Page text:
By Katie Gillespie The Columbian, Vancouver, Wash.
WWR Article Summary (tl;dr) This is the first year for the Vancouver chapter of "Girls Who Code." The national organization's mission is to provide computer science instruction to young women and girls through clubs, classes and online programs.
The Columbian, Vancouver, Wash.
It's evening at the Vancouver Community Library, and one wall of the computer classroom is laden with sticky notes.
Some feature ideas for websites that would teach girls how to code. Others, video games featuring female characters. Some just have the names of television shows, movies or concepts. "Escape room." "Bob's Burgers." "Murder mystery."
It's that last one that piques the room's interest; a room full of middle- and high-school girls, all of whom submitted their own ideas to the wall, at the library's Girls Who Code club.
This is the first year for the local chapter of the national organization, whose mission is to provide computer science instruction to young women and girls through clubs, classes and online programs.
The girls, who meet once a week on Wednesdays, will over the next 14 weeks develop a virtual murder mystery using a variety of code and programming skills.
It could be an application. It could be a website. It could be a game. The final product -- and the skills they learn to build it -- is up to them.
Regina McMenomy, an English instructor at Washington State University Vancouver, is facilitating the program.
McMenomy isn't a coder herself. That's part of the point of Girls Who Code, she said. She'll be learning along with the group how to write computer-generated music, develop games or design websites. It all depends on their interests.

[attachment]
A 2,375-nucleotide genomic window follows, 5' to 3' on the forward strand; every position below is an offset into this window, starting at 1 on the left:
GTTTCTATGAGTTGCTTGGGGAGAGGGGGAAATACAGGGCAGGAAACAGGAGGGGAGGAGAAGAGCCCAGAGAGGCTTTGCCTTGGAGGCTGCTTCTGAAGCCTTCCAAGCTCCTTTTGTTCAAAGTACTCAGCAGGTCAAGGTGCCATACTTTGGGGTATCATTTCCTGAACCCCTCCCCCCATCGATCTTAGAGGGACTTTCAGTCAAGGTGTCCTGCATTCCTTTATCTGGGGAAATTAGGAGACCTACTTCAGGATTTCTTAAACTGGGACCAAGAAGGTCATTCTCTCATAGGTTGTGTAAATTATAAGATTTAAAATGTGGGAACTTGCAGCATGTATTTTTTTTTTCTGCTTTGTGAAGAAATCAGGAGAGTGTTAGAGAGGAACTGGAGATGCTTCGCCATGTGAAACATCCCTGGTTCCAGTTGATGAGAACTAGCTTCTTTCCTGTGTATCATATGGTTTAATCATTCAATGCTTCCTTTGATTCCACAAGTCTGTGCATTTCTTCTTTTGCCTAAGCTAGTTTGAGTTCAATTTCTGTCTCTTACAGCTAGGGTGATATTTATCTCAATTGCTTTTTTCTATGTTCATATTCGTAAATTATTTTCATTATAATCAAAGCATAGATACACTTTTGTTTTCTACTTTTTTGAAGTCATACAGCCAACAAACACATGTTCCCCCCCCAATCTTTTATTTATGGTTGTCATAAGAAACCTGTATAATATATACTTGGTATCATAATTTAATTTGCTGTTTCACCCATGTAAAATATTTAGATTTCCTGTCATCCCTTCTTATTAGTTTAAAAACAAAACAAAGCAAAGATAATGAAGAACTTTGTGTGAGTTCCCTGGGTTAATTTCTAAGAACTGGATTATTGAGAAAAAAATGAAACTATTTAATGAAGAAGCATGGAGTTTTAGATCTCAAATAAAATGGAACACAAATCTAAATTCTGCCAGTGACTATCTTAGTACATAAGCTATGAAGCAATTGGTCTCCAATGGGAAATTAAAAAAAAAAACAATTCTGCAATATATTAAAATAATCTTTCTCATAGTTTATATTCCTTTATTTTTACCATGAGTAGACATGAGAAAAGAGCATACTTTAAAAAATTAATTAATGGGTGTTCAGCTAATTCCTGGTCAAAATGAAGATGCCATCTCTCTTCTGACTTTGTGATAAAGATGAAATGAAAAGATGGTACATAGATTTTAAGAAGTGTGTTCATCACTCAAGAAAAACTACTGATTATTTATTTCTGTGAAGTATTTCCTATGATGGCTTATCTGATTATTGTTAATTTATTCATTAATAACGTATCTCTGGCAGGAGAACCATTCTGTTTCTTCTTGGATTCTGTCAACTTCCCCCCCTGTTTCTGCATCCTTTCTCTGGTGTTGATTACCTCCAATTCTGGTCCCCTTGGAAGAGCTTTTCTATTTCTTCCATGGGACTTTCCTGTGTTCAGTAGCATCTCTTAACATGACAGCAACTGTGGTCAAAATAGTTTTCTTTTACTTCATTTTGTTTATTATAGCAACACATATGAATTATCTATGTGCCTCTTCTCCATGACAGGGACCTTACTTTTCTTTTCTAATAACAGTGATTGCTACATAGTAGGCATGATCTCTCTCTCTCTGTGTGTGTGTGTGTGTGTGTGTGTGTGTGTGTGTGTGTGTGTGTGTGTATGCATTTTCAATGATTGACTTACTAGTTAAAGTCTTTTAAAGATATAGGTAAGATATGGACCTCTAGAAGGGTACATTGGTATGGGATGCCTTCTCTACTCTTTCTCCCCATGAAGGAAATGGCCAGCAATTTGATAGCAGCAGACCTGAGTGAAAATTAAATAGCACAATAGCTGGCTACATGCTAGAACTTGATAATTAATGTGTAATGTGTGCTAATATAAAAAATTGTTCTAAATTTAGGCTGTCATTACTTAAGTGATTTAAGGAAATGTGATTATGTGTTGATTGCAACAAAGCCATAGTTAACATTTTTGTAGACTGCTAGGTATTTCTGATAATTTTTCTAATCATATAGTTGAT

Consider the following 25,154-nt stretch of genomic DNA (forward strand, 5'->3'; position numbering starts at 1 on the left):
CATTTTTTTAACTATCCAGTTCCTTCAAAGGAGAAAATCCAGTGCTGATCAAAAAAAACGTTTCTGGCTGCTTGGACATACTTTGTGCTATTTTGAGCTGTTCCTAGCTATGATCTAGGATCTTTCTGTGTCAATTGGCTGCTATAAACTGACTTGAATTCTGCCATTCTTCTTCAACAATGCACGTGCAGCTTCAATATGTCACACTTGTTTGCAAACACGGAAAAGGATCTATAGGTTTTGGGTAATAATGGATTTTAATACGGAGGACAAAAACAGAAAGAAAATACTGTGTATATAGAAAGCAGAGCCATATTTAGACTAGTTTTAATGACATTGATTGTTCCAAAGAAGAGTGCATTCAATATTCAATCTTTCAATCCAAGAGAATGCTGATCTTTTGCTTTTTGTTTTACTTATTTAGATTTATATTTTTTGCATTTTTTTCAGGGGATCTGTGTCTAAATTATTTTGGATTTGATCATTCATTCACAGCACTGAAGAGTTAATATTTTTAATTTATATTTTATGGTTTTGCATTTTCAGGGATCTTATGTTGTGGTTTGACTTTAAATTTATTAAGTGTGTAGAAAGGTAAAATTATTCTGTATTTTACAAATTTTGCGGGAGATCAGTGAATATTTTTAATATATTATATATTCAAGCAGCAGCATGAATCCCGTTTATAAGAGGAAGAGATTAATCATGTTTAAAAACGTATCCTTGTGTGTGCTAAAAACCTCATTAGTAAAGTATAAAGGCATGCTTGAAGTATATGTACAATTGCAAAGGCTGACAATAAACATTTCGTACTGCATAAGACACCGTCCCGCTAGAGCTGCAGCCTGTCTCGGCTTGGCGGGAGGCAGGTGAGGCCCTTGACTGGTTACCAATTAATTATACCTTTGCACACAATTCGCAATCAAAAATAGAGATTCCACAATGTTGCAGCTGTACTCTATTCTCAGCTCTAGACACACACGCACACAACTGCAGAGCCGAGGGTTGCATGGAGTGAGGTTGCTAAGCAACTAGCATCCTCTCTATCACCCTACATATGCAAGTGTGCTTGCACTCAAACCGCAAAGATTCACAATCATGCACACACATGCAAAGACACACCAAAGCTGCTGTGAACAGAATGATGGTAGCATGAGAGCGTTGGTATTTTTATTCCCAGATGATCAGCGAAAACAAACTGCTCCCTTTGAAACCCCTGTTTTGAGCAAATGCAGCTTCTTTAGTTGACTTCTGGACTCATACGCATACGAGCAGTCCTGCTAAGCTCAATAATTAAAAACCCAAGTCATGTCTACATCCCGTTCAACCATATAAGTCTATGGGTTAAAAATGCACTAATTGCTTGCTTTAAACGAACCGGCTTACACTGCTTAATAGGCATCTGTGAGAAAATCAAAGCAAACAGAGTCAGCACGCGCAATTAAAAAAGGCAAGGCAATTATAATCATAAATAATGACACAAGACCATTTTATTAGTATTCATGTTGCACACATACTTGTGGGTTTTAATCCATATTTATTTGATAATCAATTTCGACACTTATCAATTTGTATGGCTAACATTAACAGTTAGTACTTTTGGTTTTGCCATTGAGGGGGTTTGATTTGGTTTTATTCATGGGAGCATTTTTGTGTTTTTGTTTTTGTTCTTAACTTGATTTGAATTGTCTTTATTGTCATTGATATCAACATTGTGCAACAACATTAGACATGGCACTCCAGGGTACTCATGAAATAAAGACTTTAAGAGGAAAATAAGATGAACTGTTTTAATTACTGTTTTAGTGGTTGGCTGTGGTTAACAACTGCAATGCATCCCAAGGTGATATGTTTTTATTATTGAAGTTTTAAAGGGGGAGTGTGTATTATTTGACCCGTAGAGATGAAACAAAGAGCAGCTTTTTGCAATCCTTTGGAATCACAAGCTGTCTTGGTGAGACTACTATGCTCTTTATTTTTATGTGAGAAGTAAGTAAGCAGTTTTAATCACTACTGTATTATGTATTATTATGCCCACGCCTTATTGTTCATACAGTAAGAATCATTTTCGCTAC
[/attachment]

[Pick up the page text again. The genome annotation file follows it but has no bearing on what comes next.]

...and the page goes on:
"The agency is entirely theirs," she said.
And indeed, the gap for women in technology is significant and widening. According to IBM, only 18 percent of computer science graduates in the country are women, down from 37 percent in the 1980s. By 2020, women are expected to fill 3 percent of the 1.4 million computing-related jobs in the United States.
Kati Emerick, a senior library assistant, is helping manage the group of girls. Emerick pursued a career in English and liberal arts. She points, however, to an occasion that set her on that path, when an elementary school teacher, trying to console a young Emerick after she failed a math test, told her boys are simply better at math than girls.
It was a well-intentioned comment that Emerick said forever created an impenetrable wall in her mind, telling her she couldn't do math because she was a girl. Now, she hopes to be a champion for girls in science and math.
"I hope they come away feeling like they've learned something and accomplished something," Emerick said.
Maia Cruz, a 12-year-old who attends St. Joseph's Catholic School, hopes she'll be able to learn how to build a website. She enjoys teaching people, she said, and wants to build a website where she can teach people how to cook or style their hair.
"It shows empowerment, and that we can do anything," Maia said of the club. "It isn't all just boys."
Serenity Walker, an 11-year-old Frontier Middle School student, said her family enrolled her in the club after she'd shown interest in coding. She likes the creative element of programming -- the ability to take different components and make them do something else.
Serenity plans to be a veterinarian when she grows up. But in the mean time, she understands the value of becoming, as she puts it, a "sufficient coder," especially as a young girl.
"If girls can prove we can do something and persevere, we can save the world," she said.